Two years into her undergraduate degree in Business at the University of Calgary, Victoria Ross decided to look deeper into the idea of transforming waste into value after taking an entrepreneurship class.
“It wasn’t until I took the entrepreneurship class that I really knew I wanted to pursue it,” says Ross of the class that others warned her she would hate.
“I just loved it – it was so much more practical and hands-on.”
Inspired,Ross took her idea to task. Pursuing multiple ideas around waste diversion;Victoria spent two years researching the quickest, most impactful way she could execute her vision. She discovered that the waste created by breweries can actually be used as nutritional animal feed, but most of it in the Calgary area was going to compost sites and just rotting and degrading. This led her to two years of research and development into how she could begin to repurpose the waste into nutritional animal feed.
A great idea isn’t enough
“You can have a really cool idea, but it’s not really going to work unless you talk to the people that you want to eventually sell it to, consult with them and iterate your idea,” she says of the process.
“It requires a lot of personal growth and development. I really had to know what my weaknesses and strengths were, build on those, and be flexible.”
She credits several mentors who encouraged and guided her along the way, including preceptors at the University and her business partner (who she literally cold called after googling for local experts on creating alternative nutritional fertilizers/feeds).
“They instilled a lot of confidence in me that I didn’t have before – they showed me where I could improve and what I already did well and connected me with the right people who would also grow me as an entrepreneur,”Ross says.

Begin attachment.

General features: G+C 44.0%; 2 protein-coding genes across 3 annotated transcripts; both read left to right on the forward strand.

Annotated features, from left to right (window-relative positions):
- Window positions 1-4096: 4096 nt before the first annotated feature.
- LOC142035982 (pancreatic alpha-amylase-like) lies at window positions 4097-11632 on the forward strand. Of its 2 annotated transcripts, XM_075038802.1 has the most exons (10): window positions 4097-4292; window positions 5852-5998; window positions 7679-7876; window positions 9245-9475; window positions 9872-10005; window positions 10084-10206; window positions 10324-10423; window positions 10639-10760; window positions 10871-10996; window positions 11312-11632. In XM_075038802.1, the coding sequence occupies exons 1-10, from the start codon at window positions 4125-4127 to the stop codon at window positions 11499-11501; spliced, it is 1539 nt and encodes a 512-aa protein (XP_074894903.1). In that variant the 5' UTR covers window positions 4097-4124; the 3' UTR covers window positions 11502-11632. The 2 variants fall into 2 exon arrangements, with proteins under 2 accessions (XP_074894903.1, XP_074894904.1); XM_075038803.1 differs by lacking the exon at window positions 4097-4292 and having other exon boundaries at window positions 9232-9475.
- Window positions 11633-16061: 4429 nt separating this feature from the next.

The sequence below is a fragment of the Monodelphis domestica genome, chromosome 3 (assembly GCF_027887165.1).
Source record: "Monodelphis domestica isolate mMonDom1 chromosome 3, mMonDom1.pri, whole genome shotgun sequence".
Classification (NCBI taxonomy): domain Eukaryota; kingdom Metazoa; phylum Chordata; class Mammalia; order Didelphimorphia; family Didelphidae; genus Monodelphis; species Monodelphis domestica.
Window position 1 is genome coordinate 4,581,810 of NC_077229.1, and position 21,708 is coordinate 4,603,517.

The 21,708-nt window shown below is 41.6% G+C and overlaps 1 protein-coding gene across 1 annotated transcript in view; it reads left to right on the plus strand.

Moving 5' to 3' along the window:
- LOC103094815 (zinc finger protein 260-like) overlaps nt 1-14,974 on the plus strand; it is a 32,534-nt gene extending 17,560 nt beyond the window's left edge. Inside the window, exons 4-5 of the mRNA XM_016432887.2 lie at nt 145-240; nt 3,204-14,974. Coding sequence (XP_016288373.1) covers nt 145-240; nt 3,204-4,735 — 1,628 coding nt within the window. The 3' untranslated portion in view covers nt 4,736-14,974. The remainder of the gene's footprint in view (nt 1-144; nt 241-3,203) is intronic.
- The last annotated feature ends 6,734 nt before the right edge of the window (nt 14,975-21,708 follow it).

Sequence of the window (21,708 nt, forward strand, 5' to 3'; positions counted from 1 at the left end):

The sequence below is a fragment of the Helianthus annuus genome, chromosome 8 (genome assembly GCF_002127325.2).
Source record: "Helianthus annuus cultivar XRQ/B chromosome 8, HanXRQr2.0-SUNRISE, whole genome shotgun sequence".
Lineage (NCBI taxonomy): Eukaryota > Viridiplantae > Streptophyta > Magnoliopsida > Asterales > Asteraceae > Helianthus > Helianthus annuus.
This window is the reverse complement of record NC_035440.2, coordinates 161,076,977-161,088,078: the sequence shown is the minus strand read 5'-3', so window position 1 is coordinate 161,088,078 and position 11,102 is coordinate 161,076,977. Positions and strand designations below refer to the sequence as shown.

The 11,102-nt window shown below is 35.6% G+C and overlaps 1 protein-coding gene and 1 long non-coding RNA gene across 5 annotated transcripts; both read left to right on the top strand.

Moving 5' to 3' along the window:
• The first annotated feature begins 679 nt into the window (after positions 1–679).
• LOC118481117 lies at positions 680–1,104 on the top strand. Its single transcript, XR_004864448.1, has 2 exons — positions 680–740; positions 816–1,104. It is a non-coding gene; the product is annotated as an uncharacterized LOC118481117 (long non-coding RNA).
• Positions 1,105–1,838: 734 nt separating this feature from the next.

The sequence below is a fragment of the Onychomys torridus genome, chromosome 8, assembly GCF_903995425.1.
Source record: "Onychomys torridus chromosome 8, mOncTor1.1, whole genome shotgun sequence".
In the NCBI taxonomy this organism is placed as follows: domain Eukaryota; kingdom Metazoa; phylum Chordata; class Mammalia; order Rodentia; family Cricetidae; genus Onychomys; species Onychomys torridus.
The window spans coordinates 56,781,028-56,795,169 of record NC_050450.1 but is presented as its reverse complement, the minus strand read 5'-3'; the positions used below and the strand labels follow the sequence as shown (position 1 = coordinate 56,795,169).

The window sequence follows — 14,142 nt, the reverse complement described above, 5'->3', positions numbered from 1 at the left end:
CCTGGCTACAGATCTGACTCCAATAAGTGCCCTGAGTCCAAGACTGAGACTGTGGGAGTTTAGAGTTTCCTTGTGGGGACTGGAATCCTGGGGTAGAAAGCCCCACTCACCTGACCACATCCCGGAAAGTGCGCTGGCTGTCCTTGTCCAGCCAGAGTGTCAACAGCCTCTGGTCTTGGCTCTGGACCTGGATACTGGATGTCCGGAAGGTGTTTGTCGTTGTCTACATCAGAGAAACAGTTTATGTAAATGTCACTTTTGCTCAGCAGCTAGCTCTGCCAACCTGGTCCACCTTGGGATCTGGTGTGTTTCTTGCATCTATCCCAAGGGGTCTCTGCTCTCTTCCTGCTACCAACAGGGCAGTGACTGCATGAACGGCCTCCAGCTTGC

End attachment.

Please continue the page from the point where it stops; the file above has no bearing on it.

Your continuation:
“Mentors are absolutely necessary in the entrepreneurial space.”
Building a legacy
With Agro Systems going into operation in June 2018, Ross continues to learn and grow along with her business.
“The long term vision is being able to help farmers who are doing their jobs to help feed others and being able to provide the breweries with something more affordable so they’re not losing money on that aspect of their business,” Ross says of the farmers and brewers who are her customers,and like her, small business owners.
She credits her customers as helping her to make Agro Systems a success in early days, when she was picking up 1100 pound bins of waste on her own from the breweries.
“All of these brewers were actually helping me load up my truck. That was amazing, they’ve been so patient,” she says. “And the farmers make a real effort to be on time every time so that we can keep our operations going; if the farmers don’t come grab their grain we run out of space to repurpose the brewery grain.”
The collaboration and cooperation of her customers has seen Agro Systems take off. Now serving 19 local breweries and supplying nutritional animal feed to three families of famers, Ross been able to hire on her first employees – her father and sister. Being able to do this is important to Ross as her goal is to build an empire, a legacy to pass on to her own family.
An inspired vision
Hiring her biggest inspiration in creating Agro Systems has really brought the vision full circle.
“The biggest inspiration has been my dad. He is a farmer and for 30 years he worked as a farmer and had to work two jobs to get the bills paid,” says Ross, citing the fact that nearly 50 per cent of Canadian farmers can’t afford to live off of just being a farmer, something she learned in University.
“It really frustrated me to see all of these hardworking men and women who can’t survive off the means of their passion. So, I wanted to be able to create a company that would be able to provide them with cost saving products or a value-added message that could be implemented into the agriculture industry.”
What you need for the Entrepreneurial Process:
- A willingness to undergo a lot of personal growth
- Identify your strengths and weaknesses
- Learn to be flexible